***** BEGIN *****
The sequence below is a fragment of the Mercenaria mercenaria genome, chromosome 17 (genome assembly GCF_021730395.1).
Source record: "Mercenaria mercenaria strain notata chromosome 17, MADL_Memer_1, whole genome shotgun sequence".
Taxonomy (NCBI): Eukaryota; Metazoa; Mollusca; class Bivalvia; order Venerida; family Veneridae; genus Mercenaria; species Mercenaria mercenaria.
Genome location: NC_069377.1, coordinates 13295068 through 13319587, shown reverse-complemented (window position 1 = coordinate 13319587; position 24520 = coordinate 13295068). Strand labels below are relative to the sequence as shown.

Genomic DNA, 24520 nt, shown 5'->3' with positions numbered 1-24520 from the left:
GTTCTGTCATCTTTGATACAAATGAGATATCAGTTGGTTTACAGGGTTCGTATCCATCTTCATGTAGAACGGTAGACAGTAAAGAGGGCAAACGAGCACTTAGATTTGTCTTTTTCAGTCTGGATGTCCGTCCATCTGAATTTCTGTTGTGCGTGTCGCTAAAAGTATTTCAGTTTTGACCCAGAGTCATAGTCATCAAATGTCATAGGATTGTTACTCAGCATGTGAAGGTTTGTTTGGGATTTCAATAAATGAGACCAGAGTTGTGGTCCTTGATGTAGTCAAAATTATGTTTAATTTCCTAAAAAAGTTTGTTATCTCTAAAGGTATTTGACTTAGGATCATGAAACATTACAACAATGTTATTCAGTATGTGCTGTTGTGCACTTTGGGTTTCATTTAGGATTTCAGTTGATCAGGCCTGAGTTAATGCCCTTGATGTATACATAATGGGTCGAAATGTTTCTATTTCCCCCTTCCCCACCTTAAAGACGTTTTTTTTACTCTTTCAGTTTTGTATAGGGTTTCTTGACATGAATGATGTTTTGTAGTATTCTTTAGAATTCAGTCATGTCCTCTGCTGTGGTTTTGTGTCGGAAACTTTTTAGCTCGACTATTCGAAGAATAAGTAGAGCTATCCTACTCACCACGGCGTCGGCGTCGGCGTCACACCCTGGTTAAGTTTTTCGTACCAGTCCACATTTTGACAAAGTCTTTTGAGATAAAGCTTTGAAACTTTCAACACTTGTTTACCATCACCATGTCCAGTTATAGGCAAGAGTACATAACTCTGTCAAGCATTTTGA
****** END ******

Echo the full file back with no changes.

The sequence below is a fragment of the Mercenaria mercenaria genome, chromosome 17 (genome assembly GCF_021730395.1).
Source record: "Mercenaria mercenaria strain notata chromosome 17, MADL_Memer_1, whole genome shotgun sequence".
Taxonomy (NCBI): Eukaryota; Metazoa; Mollusca; class Bivalvia; order Venerida; family Veneridae; genus Mercenaria; species Mercenaria mercenaria.
Genome location: NC_069377.1, coordinates 13295068 through 13319587, shown reverse-complemented (window position 1 = coordinate 13319587; position 24520 = coordinate 13295068). Strand labels below are relative to the sequence as shown.

Genomic DNA, 24520 nt, shown 5'->3' with positions numbered 1-24520 from the left:
GTTCTGTCATCTTTGATACAAATGAGATATCAGTTGGTTTACAGGGTTCGTATCCATCTTCATGTAGAACGGTAGACAGTAAAGAGGGCAAACGAGCACTTAGATTTGTCTTTTTCAGTCTGGATGTCCGTCCATCTGAATTTCTGTTGTGCGTGTCGCTAAAAGTATTTCAGTTTTGACCCAGAGTCATAGTCATCAAATGTCATAGGATTGTTACTCAGCATGTGAAGGTTTGTTTGGGATTTCAATAAATGAGACCAGAGTTGTGGTCCTTGATGTAGTCAAAATTATGTTTAATTTCCTAAAAAAGTTTGTTATCTCTAAAGGTATTTGACTTAGGATCATGAAACATTACAACAATGTTATTCAGTATGTGCTGTTGTGCACTTTGGGTTTCATTTAGGATTTCAGTTGATCAGGCCTGAGTTAATGCCCTTGATGTATACATAATGGGTCGAAATGTTTCTATTTCCCCCTTCCCCACCTTAAAGACGTTTTTTTTACTCTTTCAGTTTTGTATAGGGTTTCTTGACATGAATGATGTTTTGTAGTATTCTTTAGAATTCAGTCATGTCCTCTGCTGTGGTTTTGTGTCGGAAACTTTTTAGCTCGACTATTCGAAGAATAAGTAGAGCTATCCTACTCACCACGGCGTCGGCGTCGGCGTCACACCCTGGTTAAGTTTTTCGTACCAGTCCACATTTTGACAAAGTCTTTTGAGATAAAGCTTTGAAACTTTCAACACTTGTTTACCATCACCATGTCCAGTTATAGGCAAGAGTACATAACTCTGTCAAGCATTTTGA